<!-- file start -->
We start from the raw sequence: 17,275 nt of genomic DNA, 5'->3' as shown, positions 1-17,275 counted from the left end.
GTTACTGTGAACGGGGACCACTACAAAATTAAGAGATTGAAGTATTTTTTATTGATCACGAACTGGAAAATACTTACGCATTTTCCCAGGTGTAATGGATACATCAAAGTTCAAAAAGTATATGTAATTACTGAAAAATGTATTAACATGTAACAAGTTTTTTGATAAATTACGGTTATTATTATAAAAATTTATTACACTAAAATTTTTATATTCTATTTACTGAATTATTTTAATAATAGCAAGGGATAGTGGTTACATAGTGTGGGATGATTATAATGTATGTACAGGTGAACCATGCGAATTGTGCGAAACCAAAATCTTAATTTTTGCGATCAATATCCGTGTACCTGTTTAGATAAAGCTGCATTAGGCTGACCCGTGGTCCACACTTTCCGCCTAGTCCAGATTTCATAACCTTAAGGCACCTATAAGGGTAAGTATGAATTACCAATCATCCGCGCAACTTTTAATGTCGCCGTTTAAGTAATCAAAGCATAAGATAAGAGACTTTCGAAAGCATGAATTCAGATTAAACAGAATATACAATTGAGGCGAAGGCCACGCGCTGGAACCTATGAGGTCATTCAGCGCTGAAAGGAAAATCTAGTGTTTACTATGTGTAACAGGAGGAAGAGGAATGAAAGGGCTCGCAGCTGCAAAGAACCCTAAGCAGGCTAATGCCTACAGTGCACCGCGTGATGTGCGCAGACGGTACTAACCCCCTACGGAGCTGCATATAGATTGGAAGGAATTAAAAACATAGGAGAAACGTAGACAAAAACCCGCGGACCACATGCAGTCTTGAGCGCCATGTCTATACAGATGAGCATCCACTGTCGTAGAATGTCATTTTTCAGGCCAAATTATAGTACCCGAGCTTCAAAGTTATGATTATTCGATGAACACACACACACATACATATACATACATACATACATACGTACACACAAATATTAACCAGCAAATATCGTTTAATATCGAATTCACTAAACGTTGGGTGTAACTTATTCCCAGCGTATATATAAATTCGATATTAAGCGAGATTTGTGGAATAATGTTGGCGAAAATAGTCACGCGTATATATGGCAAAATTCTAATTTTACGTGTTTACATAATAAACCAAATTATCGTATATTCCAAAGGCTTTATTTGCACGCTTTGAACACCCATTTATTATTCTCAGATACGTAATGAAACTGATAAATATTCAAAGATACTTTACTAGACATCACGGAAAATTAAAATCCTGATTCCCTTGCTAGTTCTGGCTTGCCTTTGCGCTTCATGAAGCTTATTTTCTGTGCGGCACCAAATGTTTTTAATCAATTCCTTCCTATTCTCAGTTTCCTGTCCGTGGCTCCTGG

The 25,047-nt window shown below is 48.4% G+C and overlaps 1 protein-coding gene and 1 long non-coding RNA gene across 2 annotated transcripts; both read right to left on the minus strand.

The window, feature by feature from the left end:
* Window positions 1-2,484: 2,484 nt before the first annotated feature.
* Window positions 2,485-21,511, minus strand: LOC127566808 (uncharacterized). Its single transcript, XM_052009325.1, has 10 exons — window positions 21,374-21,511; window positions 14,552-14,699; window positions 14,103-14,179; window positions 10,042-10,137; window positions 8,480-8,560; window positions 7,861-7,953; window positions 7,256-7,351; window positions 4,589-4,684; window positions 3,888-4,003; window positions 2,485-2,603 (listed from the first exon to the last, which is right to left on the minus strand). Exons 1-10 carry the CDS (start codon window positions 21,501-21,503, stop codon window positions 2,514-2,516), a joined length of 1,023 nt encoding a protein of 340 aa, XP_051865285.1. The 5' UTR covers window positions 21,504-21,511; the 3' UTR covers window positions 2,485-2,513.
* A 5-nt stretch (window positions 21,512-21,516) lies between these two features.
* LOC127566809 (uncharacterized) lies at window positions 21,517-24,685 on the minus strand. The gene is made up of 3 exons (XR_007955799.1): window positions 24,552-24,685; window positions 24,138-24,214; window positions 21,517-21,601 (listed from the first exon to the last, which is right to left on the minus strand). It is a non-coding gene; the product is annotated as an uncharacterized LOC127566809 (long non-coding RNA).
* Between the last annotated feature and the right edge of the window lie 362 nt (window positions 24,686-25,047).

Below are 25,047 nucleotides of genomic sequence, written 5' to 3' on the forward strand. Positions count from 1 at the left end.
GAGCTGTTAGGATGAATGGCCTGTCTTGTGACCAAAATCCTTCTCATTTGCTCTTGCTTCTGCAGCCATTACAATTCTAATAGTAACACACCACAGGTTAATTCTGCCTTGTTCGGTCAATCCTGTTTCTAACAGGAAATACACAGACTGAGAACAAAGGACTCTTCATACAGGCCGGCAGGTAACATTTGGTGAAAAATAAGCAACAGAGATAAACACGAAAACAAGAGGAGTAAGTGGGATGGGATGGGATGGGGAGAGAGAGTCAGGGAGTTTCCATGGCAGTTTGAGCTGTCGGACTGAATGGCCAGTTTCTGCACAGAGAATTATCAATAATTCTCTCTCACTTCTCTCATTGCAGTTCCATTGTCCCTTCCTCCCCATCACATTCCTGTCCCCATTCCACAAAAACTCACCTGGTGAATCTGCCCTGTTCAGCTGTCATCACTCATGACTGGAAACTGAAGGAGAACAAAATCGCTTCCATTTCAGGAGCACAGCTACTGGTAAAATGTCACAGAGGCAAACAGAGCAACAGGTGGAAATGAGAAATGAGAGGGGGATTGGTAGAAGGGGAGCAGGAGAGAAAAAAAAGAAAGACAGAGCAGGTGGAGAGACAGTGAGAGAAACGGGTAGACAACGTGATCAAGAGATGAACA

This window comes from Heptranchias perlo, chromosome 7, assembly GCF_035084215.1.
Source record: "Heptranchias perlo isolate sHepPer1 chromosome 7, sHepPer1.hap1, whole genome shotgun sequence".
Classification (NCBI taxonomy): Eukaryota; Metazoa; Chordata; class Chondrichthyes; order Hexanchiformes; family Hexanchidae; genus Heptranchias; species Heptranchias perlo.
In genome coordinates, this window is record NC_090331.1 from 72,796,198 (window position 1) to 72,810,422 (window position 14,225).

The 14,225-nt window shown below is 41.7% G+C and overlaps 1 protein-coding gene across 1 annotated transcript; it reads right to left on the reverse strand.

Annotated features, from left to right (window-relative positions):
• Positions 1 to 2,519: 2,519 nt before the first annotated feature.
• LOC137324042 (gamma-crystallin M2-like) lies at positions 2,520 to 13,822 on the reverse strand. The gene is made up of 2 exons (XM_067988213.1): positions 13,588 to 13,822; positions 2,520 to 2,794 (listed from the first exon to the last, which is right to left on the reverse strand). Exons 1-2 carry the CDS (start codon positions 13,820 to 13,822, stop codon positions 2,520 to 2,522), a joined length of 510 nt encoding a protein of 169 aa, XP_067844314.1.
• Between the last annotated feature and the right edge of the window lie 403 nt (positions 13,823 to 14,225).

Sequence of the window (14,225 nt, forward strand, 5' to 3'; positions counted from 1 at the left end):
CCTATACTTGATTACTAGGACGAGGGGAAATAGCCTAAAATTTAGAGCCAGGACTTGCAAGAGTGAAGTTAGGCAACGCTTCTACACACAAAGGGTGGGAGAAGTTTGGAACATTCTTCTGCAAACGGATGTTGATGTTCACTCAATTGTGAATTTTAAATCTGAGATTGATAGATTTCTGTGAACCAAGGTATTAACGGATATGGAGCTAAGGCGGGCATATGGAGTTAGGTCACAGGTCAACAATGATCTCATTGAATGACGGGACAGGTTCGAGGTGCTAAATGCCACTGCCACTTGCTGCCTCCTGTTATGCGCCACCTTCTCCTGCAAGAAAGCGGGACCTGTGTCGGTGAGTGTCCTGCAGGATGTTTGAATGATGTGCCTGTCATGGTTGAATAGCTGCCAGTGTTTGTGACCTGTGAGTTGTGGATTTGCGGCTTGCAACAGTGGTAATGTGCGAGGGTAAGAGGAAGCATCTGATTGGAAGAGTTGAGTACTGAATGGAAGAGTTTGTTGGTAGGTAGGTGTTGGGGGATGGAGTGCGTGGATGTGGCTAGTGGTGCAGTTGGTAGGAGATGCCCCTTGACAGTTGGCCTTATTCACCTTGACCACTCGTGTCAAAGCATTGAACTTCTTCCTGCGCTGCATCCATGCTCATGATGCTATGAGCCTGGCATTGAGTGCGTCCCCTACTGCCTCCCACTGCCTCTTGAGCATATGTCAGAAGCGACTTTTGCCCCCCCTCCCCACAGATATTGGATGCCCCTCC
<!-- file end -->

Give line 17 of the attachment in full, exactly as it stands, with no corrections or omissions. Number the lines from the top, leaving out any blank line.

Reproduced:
Annotated features, from left to right (window-relative positions):